Anthony Barr

Injury Updates: Ansah, Lions, Sherman, 49ers, Michel, Patriots, Barr, Vikings

Ezekiel Ansah has missed almost the entire season with a mysterious shoulder injury. He played in the Lions’ opener against the Jets, and notched four tackles and a sack, but hasn’t played since. Detroit has been mum on what exactly is ailing Ansah, and he’s appeared close to returning a few times recently but has never suited up. He’s practice on a limited basis the past couple of weeks, but still hasn’t been ready.

This week might be different, as Dave Birkett of the Detroit Free Press tweets that Ansah “did more in practice Friday than I’ve seen him in recent weeks.” It seems like Ansah is ramping up his activity and has a very good chance to return tomorrow against the Seahawks. Ansah, who’s playing on a franchise tag, would provide a big boost to a suddenly resurgent Lions defense.

Here’s more on some big injuries from around the league:

  • Richard Sherman appears on track to return for the 49ers tomorrow against the Cardinals after a two game absence, but might have to miss Week 9 because of it. Sherman told Eric Branch of the San Francisco Chronicle that he’s going to attempt to play through the injury, but might be too sore to play on short-rest in Week 9. The 49ers play on Thursday Night Football, and it doesn’t sound like Sherman thinks he’ll be able to play two games in four days.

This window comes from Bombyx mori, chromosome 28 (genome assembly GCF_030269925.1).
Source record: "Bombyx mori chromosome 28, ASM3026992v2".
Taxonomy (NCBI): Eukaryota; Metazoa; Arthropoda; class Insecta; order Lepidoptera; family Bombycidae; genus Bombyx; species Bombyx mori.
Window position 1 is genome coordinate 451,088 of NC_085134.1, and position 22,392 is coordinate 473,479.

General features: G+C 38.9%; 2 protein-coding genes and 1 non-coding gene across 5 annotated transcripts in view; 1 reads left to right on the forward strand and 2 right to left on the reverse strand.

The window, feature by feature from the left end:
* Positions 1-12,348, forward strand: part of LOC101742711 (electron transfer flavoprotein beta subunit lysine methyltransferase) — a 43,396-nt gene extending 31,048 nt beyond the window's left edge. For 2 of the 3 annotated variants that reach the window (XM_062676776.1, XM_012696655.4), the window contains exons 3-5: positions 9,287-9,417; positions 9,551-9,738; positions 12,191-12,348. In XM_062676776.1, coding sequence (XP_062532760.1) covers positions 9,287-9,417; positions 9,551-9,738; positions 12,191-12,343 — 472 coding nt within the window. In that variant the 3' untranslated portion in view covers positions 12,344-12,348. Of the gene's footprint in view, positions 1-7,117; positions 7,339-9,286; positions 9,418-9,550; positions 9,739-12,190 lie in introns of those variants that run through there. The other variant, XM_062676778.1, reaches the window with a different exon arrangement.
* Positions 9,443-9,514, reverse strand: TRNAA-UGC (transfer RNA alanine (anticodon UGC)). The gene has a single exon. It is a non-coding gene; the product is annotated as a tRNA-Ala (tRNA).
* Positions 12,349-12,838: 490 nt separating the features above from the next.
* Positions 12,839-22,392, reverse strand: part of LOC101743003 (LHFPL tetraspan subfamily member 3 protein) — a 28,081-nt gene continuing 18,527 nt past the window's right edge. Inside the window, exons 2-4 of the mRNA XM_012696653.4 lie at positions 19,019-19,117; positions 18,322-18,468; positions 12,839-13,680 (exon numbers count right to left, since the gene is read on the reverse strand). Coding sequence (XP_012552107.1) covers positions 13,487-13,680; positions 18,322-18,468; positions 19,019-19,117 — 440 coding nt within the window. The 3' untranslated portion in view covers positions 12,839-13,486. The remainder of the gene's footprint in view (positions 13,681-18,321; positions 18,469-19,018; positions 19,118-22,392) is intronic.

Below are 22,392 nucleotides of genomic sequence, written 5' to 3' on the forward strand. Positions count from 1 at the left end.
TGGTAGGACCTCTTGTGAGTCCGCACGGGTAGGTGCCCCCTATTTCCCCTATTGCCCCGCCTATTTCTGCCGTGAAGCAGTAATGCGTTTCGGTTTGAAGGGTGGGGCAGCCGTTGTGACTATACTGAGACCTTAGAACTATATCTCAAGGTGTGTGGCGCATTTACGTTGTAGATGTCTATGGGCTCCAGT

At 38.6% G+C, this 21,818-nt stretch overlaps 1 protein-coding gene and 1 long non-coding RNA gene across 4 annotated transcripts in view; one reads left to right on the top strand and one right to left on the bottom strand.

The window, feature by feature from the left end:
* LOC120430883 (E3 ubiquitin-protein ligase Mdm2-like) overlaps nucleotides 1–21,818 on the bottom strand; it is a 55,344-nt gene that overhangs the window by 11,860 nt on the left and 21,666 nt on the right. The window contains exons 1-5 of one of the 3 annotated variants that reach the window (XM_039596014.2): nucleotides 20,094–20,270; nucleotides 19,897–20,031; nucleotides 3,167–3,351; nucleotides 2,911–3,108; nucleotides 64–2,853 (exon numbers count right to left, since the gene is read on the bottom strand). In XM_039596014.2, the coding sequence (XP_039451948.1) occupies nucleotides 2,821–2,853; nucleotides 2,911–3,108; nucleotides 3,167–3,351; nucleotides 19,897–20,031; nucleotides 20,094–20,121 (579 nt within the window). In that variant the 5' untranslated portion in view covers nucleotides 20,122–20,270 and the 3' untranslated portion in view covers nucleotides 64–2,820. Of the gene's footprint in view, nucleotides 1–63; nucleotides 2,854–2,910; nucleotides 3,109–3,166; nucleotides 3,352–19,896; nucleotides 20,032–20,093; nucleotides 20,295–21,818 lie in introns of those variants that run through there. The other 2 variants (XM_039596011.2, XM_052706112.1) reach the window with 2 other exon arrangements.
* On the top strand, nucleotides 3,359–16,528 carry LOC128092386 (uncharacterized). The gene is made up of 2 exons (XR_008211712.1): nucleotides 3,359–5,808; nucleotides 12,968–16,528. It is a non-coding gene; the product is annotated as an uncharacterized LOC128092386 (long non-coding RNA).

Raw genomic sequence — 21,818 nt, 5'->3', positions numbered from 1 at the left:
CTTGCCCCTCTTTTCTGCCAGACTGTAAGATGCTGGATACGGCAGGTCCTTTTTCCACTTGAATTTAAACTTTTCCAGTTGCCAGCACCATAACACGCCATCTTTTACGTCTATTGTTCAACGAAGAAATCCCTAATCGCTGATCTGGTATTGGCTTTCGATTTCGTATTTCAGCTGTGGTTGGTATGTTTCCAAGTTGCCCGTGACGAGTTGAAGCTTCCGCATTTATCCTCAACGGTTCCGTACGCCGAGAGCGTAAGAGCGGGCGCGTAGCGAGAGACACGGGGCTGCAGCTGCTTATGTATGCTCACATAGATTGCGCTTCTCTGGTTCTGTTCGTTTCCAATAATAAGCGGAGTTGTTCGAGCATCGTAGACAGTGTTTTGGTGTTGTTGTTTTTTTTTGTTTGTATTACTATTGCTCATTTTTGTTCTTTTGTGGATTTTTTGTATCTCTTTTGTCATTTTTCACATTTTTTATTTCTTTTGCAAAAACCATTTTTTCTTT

• The Patriots have been typically tight-lipped about Sony Michel‘s injury, but the recent word is that it isn’t too serious. That being said, Michel has been downgraded to doubtful for the team’s Monday night game against the Bills, according to Jeff Howe of The Athletic (Twitter link). If it’s true that it’s relatively minor, Michel should be able to return in Week 9.
  • The Vikings’ defense has already been pretty banged up, and they got even more bad news recently. Linebacker Anthony Barr has been ruled out, which will end his streak of 44 consecutive games started for the Vikings, according to Andrew Krammer of the Minneapolis Star Tribune. The Vikings will be considerably short-handed for their game against the Saints, and Barr’s absence will surely be felt over the middle.

Anthony Barr Wants To Stay With Vikings

Anthony Barr continues to wait on an extension after watching several teammates sign lucrative new deals, but that hasn’t changed his view of the organization. Barr says he “absolutely” wants to stay with the Vikings long term, as Chris Tomasson of the Pioneer Press writes. 

Barr will earn $12.3MM this season, per the terms of his fifth-year option. After that, the Vikings could theoretically retain him via the franchise tag, but the $16MM+ cost for linebackers would likely be prohibitive. Therefore, it will take a fresh deal in order for Barr to stay with the Vikings. A player in Barr’s position might wonder whether he’s being fairly valued since he doesn’t have that contract already, but the delay hasn’t caused any animosity.